175g heavy cream

30g liqueur

15g sugar

9g calcium gluconate-lactate

1g salt

100g dark chocolate, chopped

This is assuming the mixture sold as gluconate-lactate is 50:50. This brings the total calcium to just below where it was with the chloride recipe (I didn't even take the cream into account when I worked it out before).

I'll see how making spheres from liquid ganache goes. If I flub that, then I'll try the freezer molds. Thanks for all the great advice.


Edited by paulraphael (log)

Share this post


Link to post
Share on other sites

  • Similar Content

    • By paulraphael
      Does anyone have reliable tricks for getting good flavor out of garlic in a sous-vide bag? I'm talking about using it just as an aromatic, while cooking proteins, or as part of a stock or vegetable puree.
       
      The one time I forgot the maxim to leave raw garlic out of the bag, I ended up with celeriac puree that tasted like a tire fire.
       
      I see some recommendations to just use less, but in my experience the problem wasn't just too much garlic flavor. It was acrid, inedible flavor. Using less works fine for me with other mirepoix veggies.
       
      I also see recipes for s.v. garlic confit (listed by both Anova and Nomiku) and for some reason people say these taste good. How can this be?
       
      There was a thread questioning the old saw about blanching garlic multiple times in milk, which didn't come to any hard conclusions.
       
      I'm wondering if a quick blanch in water before adding to the s.v. bag, to deactivate the enzymes, would do the trick. But I don't know the actual chemistry behind the garlic tire fire, so am not confident this would work.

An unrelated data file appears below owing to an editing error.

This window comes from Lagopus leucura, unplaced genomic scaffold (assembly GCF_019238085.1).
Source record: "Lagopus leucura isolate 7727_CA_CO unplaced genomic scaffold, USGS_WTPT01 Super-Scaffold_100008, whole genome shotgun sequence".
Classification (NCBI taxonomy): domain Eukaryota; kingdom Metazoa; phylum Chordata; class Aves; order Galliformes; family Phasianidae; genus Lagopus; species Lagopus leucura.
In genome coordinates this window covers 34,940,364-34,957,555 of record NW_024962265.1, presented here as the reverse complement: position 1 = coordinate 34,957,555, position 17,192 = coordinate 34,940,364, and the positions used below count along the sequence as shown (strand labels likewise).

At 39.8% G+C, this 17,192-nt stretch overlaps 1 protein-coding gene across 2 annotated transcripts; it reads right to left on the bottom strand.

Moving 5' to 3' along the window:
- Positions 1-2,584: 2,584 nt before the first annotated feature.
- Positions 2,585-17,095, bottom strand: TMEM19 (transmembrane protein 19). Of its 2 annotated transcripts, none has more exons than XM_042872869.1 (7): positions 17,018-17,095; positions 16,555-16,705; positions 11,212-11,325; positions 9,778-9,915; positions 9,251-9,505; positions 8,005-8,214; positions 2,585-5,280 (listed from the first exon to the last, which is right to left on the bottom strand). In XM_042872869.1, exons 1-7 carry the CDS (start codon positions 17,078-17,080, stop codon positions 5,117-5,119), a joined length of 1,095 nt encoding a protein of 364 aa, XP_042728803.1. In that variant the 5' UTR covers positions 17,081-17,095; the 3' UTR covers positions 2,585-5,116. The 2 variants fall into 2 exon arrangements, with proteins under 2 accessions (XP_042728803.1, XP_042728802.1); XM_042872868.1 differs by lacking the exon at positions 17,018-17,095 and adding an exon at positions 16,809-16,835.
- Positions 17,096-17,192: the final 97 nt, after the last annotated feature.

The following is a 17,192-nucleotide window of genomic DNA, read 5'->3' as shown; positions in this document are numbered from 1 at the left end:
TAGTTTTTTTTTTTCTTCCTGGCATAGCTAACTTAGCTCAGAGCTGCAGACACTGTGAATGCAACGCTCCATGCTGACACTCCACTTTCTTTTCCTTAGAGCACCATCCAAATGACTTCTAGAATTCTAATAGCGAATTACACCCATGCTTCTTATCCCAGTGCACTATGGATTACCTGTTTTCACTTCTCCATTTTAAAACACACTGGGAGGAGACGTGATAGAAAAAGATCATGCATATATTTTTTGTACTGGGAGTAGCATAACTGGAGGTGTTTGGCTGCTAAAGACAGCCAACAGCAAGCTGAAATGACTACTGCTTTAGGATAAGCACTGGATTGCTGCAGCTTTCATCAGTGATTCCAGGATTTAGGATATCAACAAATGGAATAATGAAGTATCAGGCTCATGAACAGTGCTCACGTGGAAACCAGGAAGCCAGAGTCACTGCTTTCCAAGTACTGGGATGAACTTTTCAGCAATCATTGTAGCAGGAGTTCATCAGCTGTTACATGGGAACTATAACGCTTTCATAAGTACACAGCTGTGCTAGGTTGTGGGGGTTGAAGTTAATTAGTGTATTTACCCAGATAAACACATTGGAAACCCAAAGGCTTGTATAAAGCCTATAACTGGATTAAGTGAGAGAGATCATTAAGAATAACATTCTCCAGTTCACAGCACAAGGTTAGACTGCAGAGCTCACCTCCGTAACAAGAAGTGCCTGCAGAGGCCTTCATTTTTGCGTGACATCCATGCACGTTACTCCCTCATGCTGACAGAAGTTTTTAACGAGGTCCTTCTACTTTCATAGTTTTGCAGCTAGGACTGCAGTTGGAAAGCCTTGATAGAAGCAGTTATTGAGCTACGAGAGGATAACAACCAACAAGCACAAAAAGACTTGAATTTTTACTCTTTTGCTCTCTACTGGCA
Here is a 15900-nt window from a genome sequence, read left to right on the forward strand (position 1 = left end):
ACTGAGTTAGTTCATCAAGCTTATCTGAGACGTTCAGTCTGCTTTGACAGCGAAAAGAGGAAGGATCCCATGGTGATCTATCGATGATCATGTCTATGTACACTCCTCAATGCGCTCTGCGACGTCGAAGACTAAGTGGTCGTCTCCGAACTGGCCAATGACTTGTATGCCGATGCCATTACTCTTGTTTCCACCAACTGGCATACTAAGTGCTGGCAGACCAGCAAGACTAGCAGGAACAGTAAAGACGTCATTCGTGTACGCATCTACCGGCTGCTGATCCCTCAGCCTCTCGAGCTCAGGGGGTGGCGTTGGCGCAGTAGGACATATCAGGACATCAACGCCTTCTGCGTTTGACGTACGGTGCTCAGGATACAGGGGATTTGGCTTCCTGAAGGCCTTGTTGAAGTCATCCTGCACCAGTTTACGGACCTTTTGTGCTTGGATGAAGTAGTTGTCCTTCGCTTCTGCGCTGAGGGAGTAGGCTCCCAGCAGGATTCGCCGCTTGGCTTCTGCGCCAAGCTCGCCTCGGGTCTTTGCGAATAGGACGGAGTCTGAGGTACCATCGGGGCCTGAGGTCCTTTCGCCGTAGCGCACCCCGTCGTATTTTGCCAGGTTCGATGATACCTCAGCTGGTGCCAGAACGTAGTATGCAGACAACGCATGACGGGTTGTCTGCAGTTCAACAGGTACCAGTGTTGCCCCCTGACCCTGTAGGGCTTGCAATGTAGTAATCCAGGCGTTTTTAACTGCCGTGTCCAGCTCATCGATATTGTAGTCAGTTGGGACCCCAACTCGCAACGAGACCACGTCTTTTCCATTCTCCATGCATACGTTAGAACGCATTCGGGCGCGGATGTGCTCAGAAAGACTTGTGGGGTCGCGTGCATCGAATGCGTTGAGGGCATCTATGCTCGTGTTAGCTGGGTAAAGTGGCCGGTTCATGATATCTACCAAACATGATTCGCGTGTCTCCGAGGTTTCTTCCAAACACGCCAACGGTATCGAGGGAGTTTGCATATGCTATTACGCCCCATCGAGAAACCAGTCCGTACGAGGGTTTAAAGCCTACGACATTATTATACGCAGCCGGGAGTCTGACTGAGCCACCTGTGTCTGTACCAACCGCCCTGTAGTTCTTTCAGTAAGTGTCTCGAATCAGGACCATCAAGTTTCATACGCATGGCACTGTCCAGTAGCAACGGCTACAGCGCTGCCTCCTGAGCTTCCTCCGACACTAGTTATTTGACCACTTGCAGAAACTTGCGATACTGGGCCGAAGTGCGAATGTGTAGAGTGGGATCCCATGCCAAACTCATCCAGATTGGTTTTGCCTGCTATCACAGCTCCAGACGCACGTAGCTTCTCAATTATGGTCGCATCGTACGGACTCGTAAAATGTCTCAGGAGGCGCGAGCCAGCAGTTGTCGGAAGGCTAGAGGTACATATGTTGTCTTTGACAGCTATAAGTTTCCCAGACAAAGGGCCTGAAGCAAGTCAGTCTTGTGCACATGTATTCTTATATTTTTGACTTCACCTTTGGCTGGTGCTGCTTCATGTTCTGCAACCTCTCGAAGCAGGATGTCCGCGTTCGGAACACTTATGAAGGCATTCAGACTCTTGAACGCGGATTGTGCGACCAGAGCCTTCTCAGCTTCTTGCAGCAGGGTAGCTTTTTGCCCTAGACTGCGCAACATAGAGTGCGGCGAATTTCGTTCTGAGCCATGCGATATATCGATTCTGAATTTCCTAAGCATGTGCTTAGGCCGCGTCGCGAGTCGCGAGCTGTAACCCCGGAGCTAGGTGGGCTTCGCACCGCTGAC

Some cooks advocate garlic powder; I'm hoping to not resort to that.
       
      Thoughts?
    • By May10April
      I know there was a thread on this a few years ago, however it seems these scales are no longer made or newer better models are available.
      As I've become more serious about my baking, I've decided to get a kitchen scale. I'm debating between the My Weigh KD-8000 http://www.amazon.com/My-Weigh-Digital-Weighing-Scale/dp/B001NE0FU2/ref=sr_1_1?ie=UTF8&qid=1297958394&sr=8-1 or the EatSmart Precision Pro Digital Scale. http://www.amazon.com/EatSmart-Precision-Digital-Kitchen-Scale/dp/B001N0D7GA/ref=sr_1_1?ie=UTF8&s=home-garden&qid=1297958443&sr=1-1 Originally I wanted the Taylor Salter High Capacity Scale because it looked cool, but I've noticed it received many mixed reviews. http://www.amazon.com/Taylor-Salter-Aquatronics-Capacity-Kitchen/dp/B004BIOMGU/ref=sr_1_24?s=home-garden&ie=UTF8&qid=1297958465&sr=1-24
      Here are my requirments:
      -Minimum capacity of 11 lbs
      -Minimum resolution of 1 g
      -Measure in Kg, lb, oz, g
      -Tare feature
      -Preferably have seamless buttons
      I want to get a nice scale. I don't want to get a scale with minimum features only to find in two years that I do enough baking/cooking that requires me to have something more sophisticated.
      Here are a few other questions:
      1. How important is it to have a scale measure fluid ounces?
      2. What about measuring lbs. oz (for example 6 lbs and 4.2 ounces)
      3. Is it important to have a scale measure in bakers %? I'd like to learn how to do these and have a cookbook that shows them next to the measurements. I'm not sure if this is something most people can figure out on their own or it would be handy to have them on a scale. The MW KD-8000 does this.
      The only problem with the MW-KD-8000 is it appears to be big and bulky and I don't have a lot of counter space so I'd probably keep it stored most of the time. The Eat Smart just seems to minimal. The Salter seems like an expensive scale for what it offers and somewhat of a risk.
      Thanks for any help in helping me choose the right scale. I do not know why this is becoming a chore to purchase! I just want to make sure I choose the right one right off the bat.